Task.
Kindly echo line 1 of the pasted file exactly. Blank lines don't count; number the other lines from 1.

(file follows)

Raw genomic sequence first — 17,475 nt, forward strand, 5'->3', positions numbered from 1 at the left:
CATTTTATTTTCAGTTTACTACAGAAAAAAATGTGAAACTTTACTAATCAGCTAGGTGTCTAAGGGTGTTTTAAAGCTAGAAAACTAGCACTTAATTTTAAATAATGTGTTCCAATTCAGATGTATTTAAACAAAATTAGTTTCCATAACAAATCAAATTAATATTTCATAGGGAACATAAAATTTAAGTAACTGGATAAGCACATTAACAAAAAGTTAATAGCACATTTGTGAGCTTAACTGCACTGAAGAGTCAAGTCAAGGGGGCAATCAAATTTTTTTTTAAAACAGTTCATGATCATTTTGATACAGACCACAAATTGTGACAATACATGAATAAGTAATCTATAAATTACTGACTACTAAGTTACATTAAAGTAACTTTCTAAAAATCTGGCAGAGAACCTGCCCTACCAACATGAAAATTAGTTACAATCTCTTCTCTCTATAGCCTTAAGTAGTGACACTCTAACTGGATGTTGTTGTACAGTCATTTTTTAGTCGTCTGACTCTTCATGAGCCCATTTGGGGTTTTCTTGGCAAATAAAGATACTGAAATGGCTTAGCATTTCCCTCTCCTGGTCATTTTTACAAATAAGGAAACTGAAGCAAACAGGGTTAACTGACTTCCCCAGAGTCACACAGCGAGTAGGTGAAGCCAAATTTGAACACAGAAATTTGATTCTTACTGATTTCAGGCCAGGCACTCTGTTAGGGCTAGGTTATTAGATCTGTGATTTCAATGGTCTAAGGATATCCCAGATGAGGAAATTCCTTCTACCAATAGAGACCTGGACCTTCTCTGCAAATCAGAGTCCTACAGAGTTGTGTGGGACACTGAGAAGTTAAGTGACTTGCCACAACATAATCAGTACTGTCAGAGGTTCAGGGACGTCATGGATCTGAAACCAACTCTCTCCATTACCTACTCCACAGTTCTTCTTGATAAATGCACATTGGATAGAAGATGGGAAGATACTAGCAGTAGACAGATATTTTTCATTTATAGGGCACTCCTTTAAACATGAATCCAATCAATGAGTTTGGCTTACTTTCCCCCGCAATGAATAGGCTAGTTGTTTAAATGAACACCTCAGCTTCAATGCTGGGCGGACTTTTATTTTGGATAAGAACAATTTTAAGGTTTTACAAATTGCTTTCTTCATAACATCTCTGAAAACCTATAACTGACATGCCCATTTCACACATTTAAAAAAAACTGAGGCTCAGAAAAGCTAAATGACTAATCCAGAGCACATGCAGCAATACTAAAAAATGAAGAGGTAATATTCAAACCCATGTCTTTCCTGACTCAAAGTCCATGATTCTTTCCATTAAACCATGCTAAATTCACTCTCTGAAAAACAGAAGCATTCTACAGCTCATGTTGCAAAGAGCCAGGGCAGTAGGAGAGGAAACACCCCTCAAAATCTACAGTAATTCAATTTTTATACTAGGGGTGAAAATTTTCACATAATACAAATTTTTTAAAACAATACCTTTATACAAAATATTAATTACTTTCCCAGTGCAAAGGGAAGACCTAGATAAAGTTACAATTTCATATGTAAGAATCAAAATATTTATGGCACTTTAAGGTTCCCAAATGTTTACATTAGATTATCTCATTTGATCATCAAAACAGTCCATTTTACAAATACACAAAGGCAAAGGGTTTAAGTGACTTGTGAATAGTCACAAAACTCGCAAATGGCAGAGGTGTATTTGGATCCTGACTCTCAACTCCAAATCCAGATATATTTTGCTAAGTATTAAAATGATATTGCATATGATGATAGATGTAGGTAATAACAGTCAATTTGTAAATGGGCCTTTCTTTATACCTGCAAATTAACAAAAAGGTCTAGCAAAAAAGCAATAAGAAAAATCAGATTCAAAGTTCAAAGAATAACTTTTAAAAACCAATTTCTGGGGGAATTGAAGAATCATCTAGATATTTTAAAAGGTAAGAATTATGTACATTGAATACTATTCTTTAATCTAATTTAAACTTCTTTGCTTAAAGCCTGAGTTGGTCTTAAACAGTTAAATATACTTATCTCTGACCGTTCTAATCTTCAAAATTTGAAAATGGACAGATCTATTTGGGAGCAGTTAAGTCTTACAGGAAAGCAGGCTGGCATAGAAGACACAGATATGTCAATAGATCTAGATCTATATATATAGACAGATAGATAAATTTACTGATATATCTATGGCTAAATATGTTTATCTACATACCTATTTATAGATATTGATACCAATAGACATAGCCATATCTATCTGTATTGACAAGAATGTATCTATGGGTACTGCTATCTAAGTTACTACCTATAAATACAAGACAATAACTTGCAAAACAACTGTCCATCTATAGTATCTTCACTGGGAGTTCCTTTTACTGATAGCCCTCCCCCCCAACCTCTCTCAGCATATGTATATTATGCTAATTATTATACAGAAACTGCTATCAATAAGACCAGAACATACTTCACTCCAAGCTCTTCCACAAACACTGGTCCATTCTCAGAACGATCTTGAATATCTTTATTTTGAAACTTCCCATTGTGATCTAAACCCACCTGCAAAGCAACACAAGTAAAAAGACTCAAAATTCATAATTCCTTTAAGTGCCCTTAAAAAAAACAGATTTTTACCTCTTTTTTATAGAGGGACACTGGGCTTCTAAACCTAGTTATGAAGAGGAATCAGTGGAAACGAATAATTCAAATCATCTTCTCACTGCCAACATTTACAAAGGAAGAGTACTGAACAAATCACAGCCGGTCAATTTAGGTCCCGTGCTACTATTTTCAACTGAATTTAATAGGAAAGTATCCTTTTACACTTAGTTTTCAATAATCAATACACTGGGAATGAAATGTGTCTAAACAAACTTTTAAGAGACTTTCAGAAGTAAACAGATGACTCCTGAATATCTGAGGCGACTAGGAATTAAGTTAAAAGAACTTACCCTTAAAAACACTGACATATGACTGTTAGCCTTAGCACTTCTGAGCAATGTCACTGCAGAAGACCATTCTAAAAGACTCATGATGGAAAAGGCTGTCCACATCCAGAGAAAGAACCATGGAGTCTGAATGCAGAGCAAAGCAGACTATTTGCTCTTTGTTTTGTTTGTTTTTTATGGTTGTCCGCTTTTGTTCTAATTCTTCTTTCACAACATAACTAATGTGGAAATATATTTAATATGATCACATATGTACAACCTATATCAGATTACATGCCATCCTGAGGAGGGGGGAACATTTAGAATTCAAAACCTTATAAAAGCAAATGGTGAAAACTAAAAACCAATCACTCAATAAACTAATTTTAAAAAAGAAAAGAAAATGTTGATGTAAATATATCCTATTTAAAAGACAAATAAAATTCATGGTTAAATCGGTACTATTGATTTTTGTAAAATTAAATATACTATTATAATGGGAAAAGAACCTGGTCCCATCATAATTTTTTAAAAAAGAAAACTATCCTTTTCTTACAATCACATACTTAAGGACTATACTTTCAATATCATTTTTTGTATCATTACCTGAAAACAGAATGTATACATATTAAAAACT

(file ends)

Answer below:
Raw genomic sequence first — 17,475 nt, forward strand, 5'->3', positions numbered from 1 at the left: